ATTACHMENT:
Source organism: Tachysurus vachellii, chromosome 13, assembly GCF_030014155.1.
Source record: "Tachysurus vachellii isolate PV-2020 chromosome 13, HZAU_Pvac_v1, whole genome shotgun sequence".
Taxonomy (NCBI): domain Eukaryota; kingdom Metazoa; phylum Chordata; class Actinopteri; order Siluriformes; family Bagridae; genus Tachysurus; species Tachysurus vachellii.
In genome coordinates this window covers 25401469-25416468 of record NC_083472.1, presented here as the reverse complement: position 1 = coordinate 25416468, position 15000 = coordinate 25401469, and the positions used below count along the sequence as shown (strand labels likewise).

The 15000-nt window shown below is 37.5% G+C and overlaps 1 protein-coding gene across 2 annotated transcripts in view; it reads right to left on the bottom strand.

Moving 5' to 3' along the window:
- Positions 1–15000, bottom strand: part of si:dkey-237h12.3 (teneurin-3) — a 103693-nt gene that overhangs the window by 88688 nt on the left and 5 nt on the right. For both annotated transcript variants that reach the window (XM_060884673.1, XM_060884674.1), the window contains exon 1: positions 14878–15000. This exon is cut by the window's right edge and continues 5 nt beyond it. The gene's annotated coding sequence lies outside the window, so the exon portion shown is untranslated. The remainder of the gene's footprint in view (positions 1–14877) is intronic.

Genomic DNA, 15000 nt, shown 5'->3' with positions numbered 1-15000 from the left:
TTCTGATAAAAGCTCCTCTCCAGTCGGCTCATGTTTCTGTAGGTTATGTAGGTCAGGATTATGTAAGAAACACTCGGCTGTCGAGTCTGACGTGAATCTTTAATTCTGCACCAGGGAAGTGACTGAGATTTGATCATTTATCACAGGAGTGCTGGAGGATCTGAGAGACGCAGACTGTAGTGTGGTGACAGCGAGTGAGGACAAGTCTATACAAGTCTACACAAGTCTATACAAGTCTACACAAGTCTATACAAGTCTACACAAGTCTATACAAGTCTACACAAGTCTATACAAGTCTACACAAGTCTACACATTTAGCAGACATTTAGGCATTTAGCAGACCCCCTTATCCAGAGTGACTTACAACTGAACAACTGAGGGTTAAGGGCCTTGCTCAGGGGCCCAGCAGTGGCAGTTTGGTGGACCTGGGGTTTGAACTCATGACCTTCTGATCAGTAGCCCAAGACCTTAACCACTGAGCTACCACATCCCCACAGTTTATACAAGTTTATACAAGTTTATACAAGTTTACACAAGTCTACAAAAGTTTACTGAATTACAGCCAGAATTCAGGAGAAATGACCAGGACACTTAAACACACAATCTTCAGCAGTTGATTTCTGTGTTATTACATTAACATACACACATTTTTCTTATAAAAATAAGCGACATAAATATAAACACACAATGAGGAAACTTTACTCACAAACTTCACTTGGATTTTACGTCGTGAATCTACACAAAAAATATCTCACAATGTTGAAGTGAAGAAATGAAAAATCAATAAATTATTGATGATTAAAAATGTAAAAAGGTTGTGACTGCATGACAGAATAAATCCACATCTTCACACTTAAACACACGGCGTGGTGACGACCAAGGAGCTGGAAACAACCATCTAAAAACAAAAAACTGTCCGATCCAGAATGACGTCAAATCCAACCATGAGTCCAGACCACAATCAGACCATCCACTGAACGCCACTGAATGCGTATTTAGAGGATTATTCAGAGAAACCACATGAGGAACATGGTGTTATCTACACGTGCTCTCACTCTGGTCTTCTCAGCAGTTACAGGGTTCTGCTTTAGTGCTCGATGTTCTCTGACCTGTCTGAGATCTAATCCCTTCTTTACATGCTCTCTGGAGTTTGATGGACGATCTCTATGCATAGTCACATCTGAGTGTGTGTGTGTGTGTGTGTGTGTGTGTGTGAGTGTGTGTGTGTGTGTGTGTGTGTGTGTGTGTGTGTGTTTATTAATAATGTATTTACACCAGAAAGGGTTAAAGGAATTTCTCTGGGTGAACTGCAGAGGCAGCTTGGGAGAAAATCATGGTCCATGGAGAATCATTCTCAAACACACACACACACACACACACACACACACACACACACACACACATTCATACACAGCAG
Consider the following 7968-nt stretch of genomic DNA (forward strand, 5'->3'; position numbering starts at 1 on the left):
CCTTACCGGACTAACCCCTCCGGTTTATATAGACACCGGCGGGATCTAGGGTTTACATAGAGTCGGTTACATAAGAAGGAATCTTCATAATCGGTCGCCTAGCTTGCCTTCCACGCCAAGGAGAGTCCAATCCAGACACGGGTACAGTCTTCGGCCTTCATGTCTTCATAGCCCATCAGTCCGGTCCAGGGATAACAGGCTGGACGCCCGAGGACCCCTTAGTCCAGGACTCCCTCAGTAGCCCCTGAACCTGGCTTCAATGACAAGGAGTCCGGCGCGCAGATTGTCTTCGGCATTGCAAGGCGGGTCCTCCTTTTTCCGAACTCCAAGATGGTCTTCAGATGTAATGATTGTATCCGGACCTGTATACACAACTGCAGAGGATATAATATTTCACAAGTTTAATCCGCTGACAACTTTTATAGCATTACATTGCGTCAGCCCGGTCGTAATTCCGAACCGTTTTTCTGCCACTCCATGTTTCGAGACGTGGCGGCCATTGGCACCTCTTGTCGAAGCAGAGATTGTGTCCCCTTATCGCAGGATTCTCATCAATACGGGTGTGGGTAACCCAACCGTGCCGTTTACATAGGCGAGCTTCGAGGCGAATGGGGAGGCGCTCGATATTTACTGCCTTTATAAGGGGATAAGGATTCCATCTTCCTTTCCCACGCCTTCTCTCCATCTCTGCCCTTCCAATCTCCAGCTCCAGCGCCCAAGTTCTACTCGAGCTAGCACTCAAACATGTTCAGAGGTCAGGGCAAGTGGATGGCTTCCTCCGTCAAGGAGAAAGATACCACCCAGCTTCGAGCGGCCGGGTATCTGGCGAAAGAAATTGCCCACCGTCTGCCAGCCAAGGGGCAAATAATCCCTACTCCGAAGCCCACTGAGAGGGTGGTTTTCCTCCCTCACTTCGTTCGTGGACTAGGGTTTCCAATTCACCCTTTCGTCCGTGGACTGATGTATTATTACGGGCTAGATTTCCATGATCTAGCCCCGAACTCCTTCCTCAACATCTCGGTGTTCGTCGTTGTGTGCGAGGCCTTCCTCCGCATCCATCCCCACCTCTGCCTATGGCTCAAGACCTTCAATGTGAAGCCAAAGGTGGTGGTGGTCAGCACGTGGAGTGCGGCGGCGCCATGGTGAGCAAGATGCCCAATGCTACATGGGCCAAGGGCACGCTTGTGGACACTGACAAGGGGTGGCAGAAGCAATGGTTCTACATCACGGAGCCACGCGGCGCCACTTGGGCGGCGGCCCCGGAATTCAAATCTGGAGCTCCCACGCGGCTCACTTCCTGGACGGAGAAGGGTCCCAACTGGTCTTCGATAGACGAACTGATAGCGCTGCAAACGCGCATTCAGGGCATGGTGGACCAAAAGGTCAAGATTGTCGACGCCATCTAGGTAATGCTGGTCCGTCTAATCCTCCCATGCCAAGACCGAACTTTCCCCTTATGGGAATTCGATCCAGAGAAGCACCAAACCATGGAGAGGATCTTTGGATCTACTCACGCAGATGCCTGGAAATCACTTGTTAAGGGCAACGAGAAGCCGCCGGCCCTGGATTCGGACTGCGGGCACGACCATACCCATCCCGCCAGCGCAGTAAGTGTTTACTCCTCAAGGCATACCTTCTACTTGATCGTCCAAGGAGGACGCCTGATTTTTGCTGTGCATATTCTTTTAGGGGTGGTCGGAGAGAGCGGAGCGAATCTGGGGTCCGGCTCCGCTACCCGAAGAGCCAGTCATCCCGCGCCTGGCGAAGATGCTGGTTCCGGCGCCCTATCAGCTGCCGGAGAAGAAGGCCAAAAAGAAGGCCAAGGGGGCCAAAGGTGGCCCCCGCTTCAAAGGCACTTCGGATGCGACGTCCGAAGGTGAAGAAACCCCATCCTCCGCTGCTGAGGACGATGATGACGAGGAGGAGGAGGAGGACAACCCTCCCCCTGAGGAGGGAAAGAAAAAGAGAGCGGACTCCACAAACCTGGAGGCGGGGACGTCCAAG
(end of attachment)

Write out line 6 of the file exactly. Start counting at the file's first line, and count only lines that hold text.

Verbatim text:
Moving 5' to 3' along the window: